The ancient city of Angkor used to be a capital of the ancient Khmer Empire of Cambodia and one of the largest cities in the world. This huge complex of buildings, covering about 600 square kilometers, was known far beyond the Khmer Empire until it was destroyed by Siamese troops in 1431.
Till the end of the XIXth century, more than 100 palaces and temples were concealed under the shadow of lush tropical forest, when a French naturalist Henri Mouhot rediscovered it for humanity. In year 1992 the whole territory of Angkor was taken under the protection of UNESCO.
Unlike most of the temples of Angkor, Ta Prohm has been largely left to the clutches of the living jungle. This atmospheric temple ended up being my favourite Angkor Wat temple and probably the reason I ended up trying to capture every inch on film.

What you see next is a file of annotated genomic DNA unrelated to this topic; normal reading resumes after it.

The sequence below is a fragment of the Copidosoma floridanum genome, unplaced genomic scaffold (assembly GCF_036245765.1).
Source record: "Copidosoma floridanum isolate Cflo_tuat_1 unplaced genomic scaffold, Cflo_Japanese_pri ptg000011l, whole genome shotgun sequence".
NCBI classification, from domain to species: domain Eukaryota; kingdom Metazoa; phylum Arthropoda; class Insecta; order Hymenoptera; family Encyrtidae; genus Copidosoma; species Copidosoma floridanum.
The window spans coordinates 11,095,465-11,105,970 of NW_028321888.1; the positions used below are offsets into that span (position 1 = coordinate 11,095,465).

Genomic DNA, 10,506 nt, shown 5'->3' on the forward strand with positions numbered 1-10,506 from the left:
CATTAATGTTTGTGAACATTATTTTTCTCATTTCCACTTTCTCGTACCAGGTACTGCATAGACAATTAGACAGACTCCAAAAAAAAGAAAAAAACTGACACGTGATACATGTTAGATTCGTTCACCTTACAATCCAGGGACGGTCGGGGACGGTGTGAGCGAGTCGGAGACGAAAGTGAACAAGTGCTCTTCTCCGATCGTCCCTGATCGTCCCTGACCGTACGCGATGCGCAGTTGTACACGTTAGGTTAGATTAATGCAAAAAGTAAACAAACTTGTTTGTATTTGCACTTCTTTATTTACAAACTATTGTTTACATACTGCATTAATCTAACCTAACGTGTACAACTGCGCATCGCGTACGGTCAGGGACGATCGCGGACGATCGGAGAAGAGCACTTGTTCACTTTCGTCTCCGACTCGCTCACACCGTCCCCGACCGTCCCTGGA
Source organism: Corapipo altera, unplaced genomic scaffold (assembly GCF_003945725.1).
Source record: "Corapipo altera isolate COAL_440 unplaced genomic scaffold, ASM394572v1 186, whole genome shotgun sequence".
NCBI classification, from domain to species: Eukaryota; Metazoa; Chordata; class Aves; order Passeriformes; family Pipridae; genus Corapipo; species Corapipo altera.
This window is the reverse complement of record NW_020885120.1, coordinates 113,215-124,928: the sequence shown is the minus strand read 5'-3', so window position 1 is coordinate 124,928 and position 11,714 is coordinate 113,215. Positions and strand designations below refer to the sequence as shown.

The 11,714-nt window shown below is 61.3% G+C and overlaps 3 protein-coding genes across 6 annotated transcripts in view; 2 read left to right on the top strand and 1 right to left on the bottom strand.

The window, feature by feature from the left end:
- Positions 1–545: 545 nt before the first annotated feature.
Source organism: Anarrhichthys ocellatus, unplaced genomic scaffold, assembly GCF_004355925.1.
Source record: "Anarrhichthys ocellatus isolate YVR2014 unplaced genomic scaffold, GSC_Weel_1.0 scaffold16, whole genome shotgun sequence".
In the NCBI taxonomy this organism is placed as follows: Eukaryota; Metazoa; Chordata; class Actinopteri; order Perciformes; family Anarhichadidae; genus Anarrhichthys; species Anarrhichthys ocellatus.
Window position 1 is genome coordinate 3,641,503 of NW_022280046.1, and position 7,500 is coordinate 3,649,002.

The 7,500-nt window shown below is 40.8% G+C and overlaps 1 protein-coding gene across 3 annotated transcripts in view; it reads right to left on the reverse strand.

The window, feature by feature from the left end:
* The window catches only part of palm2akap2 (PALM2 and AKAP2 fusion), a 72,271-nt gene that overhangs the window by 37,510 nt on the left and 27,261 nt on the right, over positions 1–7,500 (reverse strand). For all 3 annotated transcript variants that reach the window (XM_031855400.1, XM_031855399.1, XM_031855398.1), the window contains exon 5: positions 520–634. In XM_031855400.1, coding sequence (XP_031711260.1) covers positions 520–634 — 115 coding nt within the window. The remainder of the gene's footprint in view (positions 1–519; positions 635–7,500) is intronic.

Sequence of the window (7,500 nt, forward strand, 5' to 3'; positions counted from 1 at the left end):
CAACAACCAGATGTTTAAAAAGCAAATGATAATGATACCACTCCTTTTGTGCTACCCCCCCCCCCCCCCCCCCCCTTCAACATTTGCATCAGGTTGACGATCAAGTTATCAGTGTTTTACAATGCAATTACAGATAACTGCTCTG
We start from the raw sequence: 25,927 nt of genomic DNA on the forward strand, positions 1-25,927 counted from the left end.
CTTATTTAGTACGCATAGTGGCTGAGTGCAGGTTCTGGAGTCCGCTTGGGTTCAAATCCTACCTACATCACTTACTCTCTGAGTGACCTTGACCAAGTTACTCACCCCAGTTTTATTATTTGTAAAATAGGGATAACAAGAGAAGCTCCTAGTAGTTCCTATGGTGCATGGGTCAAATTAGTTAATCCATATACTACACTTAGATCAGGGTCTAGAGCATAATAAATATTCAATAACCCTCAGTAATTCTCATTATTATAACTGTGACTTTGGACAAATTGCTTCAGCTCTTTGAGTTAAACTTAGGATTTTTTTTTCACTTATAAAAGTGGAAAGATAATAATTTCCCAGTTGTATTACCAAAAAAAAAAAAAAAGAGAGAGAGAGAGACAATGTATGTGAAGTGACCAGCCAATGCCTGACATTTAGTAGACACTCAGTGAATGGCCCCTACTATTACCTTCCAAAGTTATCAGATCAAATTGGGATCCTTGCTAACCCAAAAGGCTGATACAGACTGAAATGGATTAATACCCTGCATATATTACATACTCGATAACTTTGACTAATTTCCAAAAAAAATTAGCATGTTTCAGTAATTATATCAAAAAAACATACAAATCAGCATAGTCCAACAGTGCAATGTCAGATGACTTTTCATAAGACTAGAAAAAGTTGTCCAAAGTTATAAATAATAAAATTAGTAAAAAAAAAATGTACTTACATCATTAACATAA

Shrouded in dense jungle the temple of Ta Prohm conjures up an eerie yet also romantic aura. Fig, banyan and kapok trees spreading their gigantic roots over stones, probing between the walls, intertwining to form a roof over the structures. There are tree trunks twisting up amongst the stone pillars. The temple is held in a stranglehold of trees where stone and wood are clasped together by tree roots.